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Serving 15,000 lunches a day

62% of students qualify for free or reduced meals

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Serving 15,000 lunches a day

Manteca Unified expects to serve about 15,000 meals a day when school starts Thursday.

Bulletin file photo/


POSTED August 6, 2012 1:18 a.m.

Manteca Unified is expected to serve as many as 15,000 meals a day when school starts Thursday.

Most of the students, though, won’t pay full price. That’s because 62 percent of the district’s 23,000 students in Manteca, Lathrop, Weston Ranch and French Camp are eligible for free or reduced meals through the National School Lunch and Breakfast program.

The program uses a sliding scale to determine eligibility. For example, a household with four in it making $29,965 a year qualifies for free student meals. A family of four with an annual household income between $29,966 and $42,643 is eligible for reduced meals.

A full breakfast price is $1 for both elementary and high school students. Reduced price breakfast is 25 cents. High school lunches are going up 25 cents to $2.25 this school year. The reduced meal price is 40 cents. Elementary lunch is still $1.75 with the reduced price 40 cents.

This Wednesday marks the final day of the free sack lunch program provided to those under 18 at various sites through the district regardless of family income. Some 45,000 sack lunches were distributed free this summer.

Patti Page, Manteca Unified Director of Nutritional Services, noted that there has been some criticism of the program for not requiring income verification. The federal government allows districts that do not subsidize full-price school year meals with federal payments made to assist with free and reduced meals to offer the summer sack program. The cost is reimbursed by the federal government with the condition being that all children regardless of family income can have a free sack lunch.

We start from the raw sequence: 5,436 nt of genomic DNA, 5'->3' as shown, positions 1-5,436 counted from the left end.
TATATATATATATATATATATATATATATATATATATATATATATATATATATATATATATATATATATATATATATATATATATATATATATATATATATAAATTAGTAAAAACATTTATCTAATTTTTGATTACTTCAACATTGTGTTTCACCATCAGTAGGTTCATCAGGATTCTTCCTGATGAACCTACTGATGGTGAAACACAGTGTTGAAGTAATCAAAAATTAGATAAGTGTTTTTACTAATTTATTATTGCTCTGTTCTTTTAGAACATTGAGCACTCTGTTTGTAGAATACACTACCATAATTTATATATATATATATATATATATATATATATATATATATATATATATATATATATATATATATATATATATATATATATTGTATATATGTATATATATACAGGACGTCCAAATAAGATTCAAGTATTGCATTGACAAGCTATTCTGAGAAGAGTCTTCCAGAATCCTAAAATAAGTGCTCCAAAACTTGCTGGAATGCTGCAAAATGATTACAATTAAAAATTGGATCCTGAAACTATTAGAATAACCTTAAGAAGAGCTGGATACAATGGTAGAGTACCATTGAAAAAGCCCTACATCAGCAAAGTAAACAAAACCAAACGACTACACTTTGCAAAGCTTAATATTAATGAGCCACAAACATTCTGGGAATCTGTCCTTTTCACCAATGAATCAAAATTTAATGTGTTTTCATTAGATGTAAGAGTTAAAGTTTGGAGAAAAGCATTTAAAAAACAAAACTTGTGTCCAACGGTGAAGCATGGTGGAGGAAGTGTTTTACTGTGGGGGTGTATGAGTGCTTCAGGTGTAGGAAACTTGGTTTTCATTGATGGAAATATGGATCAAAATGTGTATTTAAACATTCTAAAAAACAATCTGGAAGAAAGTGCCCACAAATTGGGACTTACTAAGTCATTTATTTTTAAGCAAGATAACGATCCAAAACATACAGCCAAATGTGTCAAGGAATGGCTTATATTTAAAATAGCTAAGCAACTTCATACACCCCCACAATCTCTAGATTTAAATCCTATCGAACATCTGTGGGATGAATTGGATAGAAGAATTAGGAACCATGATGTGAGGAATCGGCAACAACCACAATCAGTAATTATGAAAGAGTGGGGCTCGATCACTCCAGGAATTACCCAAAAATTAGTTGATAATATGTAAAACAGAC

Page said the district has received a number of thank-you notes from parents who indicated they would have been unable to offer their children nutritional lunches this summer due to their financial situations.

Page said the Nutritional Services staff does not view what they do as a food program as much as being a critical component in the learning process.

“We’re in the business to enhance education,” Page said.

She noted students who have good nutritional meals and aren’t hungry are better behaved, have better attention, and retain more of what they learn. Retention of learning is one of the driving forces behind the federal effort to make sure kids have at least one nutritional meal Monday through Friday during the summer.

Page also noted that nutritional services is run like a business and stands on its own without any general fund support from Manteca Unified. Each of the 12 school site cafeteria site managers are required to do the equivalent of profit and loss statements and to review with staff more efficient ways to deliver lunches with an emphasis on cost and quality.

Manteca Unified is one of the few districts that not only have a self-supporting food services department that doesn’t chip into funds specifically targeted for classrooms but also exceeds federal standards for providing nutritional meals.

Last school year Manteca Unified served 3,465,233 lunches making it by far the largest food operation in the community.

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